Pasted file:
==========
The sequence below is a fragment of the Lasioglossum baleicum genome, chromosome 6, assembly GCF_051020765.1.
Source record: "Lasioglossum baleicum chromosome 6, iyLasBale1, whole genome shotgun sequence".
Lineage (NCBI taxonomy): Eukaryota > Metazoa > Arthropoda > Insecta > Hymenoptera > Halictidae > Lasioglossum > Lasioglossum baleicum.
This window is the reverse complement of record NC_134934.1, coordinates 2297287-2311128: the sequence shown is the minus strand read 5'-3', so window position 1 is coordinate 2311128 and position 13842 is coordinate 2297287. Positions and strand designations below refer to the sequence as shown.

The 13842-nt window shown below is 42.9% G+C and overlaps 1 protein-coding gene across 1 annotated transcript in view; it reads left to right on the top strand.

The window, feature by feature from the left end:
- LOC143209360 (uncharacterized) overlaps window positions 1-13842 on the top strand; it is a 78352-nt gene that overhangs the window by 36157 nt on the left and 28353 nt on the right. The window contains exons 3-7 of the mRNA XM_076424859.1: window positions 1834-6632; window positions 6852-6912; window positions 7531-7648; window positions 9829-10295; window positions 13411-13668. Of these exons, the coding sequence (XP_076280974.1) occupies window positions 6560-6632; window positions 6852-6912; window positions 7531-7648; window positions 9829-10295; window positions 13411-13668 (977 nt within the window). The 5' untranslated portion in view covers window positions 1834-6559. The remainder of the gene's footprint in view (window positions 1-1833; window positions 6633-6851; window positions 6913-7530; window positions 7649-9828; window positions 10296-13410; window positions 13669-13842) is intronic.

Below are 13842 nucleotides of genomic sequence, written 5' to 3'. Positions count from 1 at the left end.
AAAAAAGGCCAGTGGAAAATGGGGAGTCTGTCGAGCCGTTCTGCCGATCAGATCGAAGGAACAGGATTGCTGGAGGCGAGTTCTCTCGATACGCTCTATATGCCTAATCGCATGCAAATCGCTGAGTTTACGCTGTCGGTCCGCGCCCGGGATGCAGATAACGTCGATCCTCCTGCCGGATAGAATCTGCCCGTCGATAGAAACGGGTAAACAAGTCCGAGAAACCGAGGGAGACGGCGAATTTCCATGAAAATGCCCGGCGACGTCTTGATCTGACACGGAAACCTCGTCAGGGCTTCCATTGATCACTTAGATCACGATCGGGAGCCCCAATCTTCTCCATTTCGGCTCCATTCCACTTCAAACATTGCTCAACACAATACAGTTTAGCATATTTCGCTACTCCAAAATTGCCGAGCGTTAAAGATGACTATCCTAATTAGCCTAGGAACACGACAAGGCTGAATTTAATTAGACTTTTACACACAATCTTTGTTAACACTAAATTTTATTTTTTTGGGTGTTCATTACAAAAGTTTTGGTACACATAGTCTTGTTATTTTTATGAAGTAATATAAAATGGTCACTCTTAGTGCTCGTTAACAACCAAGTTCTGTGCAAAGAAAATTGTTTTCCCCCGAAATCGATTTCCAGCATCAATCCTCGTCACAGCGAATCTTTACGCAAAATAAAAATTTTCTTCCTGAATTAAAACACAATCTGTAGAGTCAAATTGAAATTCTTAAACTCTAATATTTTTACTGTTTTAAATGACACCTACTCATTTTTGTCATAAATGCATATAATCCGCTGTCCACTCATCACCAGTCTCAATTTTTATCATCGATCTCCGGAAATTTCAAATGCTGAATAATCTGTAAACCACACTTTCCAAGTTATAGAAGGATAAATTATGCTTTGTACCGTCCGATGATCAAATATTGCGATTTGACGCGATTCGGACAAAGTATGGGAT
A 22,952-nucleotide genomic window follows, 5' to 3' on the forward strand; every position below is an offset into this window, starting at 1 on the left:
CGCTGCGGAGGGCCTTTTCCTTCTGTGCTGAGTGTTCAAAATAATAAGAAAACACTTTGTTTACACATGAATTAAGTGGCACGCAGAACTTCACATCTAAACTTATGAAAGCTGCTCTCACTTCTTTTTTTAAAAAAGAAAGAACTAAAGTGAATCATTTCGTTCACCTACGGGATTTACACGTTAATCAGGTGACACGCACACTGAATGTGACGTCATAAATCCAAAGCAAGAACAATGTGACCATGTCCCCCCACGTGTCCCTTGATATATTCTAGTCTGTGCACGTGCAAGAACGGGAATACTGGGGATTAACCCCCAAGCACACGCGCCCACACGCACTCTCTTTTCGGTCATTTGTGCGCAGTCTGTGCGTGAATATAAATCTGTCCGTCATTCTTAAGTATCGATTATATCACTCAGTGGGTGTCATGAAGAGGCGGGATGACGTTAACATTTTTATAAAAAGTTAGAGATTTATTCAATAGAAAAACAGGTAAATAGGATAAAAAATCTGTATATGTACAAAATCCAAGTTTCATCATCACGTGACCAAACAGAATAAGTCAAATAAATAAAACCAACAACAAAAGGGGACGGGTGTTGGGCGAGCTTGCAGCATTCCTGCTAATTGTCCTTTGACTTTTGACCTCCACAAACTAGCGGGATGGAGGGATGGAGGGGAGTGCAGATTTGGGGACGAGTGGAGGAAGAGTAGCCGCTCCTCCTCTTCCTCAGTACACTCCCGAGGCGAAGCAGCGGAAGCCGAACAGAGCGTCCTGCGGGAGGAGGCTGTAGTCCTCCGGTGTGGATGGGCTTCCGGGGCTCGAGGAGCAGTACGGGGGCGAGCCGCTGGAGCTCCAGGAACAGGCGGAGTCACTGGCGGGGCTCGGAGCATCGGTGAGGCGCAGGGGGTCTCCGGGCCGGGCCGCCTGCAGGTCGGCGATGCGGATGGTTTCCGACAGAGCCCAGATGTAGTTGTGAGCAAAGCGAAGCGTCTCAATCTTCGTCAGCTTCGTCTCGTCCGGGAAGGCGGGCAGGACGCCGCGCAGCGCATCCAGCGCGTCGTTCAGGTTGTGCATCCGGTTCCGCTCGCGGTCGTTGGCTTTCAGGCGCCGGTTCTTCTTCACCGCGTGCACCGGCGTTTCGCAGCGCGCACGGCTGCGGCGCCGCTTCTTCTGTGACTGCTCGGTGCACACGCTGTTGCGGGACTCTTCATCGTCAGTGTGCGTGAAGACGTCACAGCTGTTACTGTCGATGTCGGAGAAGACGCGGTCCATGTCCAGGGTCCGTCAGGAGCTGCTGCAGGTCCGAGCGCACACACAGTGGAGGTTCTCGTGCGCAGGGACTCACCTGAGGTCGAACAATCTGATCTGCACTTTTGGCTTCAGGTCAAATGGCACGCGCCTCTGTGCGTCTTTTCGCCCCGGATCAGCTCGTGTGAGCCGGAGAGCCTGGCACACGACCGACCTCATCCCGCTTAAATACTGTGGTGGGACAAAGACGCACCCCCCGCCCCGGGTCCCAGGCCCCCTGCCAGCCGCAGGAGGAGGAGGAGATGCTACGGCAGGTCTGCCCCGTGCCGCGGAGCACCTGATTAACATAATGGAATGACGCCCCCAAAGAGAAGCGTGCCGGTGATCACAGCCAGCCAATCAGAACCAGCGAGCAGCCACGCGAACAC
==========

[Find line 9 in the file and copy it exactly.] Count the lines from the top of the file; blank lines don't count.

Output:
AAAAAAGGCCAGTGGAAAATGGGGAGTCTGTCGAGCCGTTCTGCCGATCAGATCGAAGGAACAGGATTGCTGGAGGCGAGTTCTCTCGATACGCTCTATATGCCTAATCGCATGCAAATCGCTGAGTTTACGCTGTCGGTCCGCGCCCGGGATGCAGATAACGTCGATCCTCCTGCCGGATAGAATCTGCCCGTCGATAGAAACGGGTAAACAAGTCCGAGAAACCGAGGGAGACGGCGAATTTCCATGAAAATGCCCGGCGACGTCTTGATCTGACACGGAAACCTCGTCAGGGCTTCCATTGATCACTTAGATCACGATCGGGAGCCCCAATCTTCTCCATTTCGGCTCCATTCCACTTCAAACATTGCTCAACACAATACAGTTTAGCATATTTCGCTACTCCAAAATTGCCGAGCGTTAAAGATGACTATCCTAATTAGCCTAGGAACACGACAAGGCTGAATTTAATTAGACTTTTACACACAATCTTTGTTAACACTAAATTTTATTTTTTTGGGTGTTCATTACAAAAGTTTTGGTACACATAGTCTTGTTATTTTTATGAAGTAATATAAAATGGTCACTCTTAGTGCTCGTTAACAACCAAGTTCTGTGCAAAGAAAATTGTTTTCCCCCGAAATCGATTTCCAGCATCAATCCTCGTCACAGCGAATCTTTACGCAAAATAAAAATTTTCTTCCTGAATTAAAACACAATCTGTAGAGTCAAATTGAAATTCTTAAACTCTAATATTTTTACTGTTTTAAATGACACCTACTCATTTTTGTCATAAATGCATATAATCCGCTGTCCACTCATCACCAGTCTCAATTTTTATCATCGATCTCCGGAAATTTCAAATGCTGAATAATCTGTAAACCACACTTTCCAAGTTATAGAAGGATAAATTATGCTTTGTACCGTCCGATGATCAAATATTGCGATTTGACGCGATTCGGACAAAGTATGGGAT